U.S. Geological Survey (USGS)

5:00am

Wed December 17, 2014
Water

Drought Of 2012 Took Big Toll On Ogallala Aquifer

A center pivot irrigation system in Northeast Colorado
Greg Goebel Flickr-Creative Commons

In Northeastern Colorado, farmers growing food like corn and potatoes depend for water on a giant, underground reservoir. Called the Ogallala, or High Plains aquifer, this water source spreads across eight high plains states like a giant, underground lake.

In times of drought, farmers who use the aquifer for water take more of it. A report from the U.S. Geological Survey, published December 16, shows the 2012 drought significantly diminished the Ogallala's water.

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2:47pm

Wed August 27, 2014
Science

There's A Big Leak In America's Water Tower

Originally published on Wed August 27, 2014 5:29 pm

Joe Giersch, an ecologist with the U.S. Geological Survey, studies stoneflies that live only in the melt from glaciers and snowpack in the northern Rockies.
Clint Muhlfeld USGS

The northern arm of the Rocky Mountains is sometimes called "the crown of the continent," and its jewels are glaciers and snowfields that irrigate large parts of North America during spring thaw.

But the region is getting warmer, even faster than the rest of the world. Scientists now say warming is scrambling the complex relationship between water and nature and could threaten some species with extinction as well as bring hardship to ranchers and farmers already suffering from prolonged drought.

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11:14am

Fri July 25, 2014
Environment

Study: Powerful Insecticides Found Widespread In Midwest Waters

A new study found a class of insecticides popular with corn and soybean farmers in Midwest waterways.
Credit Amy Mayer / Harvest Public Media

Powerful chemicals used by many farmers to ward off insects are making their way into Midwest rivers and streams, according to a study by the U.S. Department of the Interior and the U.S. Geological Survey (USGS).

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5:50am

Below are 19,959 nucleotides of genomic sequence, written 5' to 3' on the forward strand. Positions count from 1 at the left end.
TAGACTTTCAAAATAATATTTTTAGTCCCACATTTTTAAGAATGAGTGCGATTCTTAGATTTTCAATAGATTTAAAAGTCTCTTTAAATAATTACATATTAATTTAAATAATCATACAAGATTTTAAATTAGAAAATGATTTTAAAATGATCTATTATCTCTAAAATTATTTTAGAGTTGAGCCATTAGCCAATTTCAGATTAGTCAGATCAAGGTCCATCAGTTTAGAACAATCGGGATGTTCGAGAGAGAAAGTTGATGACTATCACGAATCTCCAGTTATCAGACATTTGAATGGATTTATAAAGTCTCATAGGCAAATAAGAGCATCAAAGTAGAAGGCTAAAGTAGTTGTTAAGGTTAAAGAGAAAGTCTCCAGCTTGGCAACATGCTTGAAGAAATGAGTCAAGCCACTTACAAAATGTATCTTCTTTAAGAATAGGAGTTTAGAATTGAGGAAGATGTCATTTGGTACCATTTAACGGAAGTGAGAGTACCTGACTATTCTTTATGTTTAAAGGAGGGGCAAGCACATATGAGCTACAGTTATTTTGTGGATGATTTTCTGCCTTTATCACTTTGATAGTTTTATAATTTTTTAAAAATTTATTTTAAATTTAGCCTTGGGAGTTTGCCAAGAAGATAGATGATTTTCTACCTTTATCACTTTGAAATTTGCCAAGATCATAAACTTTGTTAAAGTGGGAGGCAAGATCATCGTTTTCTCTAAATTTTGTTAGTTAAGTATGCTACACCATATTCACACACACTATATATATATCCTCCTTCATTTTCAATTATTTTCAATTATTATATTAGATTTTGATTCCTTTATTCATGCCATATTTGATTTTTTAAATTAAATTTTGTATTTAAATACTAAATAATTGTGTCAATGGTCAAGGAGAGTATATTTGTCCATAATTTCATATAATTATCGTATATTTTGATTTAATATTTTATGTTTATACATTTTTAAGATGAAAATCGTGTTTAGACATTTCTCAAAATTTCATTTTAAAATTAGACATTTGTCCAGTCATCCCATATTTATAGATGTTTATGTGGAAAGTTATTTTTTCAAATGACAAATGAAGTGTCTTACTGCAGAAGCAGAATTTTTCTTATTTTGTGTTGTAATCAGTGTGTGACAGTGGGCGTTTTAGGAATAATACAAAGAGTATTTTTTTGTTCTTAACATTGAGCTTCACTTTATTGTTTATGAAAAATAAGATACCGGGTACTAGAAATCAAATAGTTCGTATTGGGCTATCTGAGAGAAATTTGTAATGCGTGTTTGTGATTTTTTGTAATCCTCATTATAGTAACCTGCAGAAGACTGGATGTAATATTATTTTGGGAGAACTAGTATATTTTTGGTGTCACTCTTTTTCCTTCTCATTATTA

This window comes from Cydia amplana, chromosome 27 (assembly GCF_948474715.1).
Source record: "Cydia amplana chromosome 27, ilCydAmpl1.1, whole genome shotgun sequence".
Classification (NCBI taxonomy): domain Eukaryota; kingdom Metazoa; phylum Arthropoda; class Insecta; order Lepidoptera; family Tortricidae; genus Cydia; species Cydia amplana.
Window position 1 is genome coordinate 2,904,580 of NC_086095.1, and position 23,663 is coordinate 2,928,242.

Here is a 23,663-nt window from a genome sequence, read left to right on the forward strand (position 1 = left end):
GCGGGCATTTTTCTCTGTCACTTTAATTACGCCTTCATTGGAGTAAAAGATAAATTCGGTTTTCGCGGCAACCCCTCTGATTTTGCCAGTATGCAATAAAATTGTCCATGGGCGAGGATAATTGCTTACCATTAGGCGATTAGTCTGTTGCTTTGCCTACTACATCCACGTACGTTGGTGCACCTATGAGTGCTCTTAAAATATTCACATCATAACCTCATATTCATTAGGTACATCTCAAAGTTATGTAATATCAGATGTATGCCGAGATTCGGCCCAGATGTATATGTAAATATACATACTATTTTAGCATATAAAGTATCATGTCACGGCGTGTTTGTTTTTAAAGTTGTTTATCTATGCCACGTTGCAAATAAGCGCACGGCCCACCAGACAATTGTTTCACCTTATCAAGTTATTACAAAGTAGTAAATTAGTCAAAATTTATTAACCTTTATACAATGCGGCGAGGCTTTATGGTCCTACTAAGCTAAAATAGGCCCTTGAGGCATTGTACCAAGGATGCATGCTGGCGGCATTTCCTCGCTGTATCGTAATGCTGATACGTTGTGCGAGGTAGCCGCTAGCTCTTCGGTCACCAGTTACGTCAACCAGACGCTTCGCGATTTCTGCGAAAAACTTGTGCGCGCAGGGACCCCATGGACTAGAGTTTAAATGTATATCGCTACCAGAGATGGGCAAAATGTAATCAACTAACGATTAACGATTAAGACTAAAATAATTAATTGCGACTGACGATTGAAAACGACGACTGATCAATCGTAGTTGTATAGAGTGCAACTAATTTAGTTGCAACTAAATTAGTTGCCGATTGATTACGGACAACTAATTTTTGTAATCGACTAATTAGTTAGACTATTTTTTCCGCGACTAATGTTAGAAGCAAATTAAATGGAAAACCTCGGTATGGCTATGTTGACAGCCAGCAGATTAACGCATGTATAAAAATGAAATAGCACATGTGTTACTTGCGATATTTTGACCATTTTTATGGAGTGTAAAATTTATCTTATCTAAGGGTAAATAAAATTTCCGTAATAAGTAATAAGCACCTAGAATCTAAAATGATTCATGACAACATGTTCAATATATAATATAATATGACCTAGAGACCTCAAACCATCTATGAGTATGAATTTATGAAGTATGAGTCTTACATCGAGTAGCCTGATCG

Tue June 3, 2014
Environment

Was The Greeley Quake A 'Frack Quake'?

A screencap from the Colorado Geological Survey's online earthquake and fault and fold map. Dark blue cirlces denote 1.60 to 2.59 magnitude quakes, bright red denotes 5.59 to 6.59.
Colorado Geological Survey

After a 3.4 magnitude earthquake hit Saturday evening near the northeastern Colorado town of Greeley, questions about its connection to oil and gas development started popping up on social media and in the blogosphere, with anti-fracking activists trying to make a link between the two.

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11:38am

Wed May 28, 2014
Western Slope

Geologists: Soft Rock, Steep Slope Contributors In Collbran Mudslide

Originally published on Tue May 27, 2014 7:44 pm

This map, put together by the USGS in 1982, shows which parts of the country are most prone to landslides. The areas shaded in red have the highest landslide incidence.
USGS

The area where the Collbran mudslide happened has seen similar slides in the past. Geologists say relatively weak rock and steep terrain create a recipe for such natural disasters. Still, Colorado in general is less vulnerable to slides than wetter areas, like the west coast. Aspen Public Radio's Marci Krivonen reports.

The Colorado Geological Survey began mapping landslides near Collbran in the 1980’s. They discovered the area where this debris flow happened was prone to slides.

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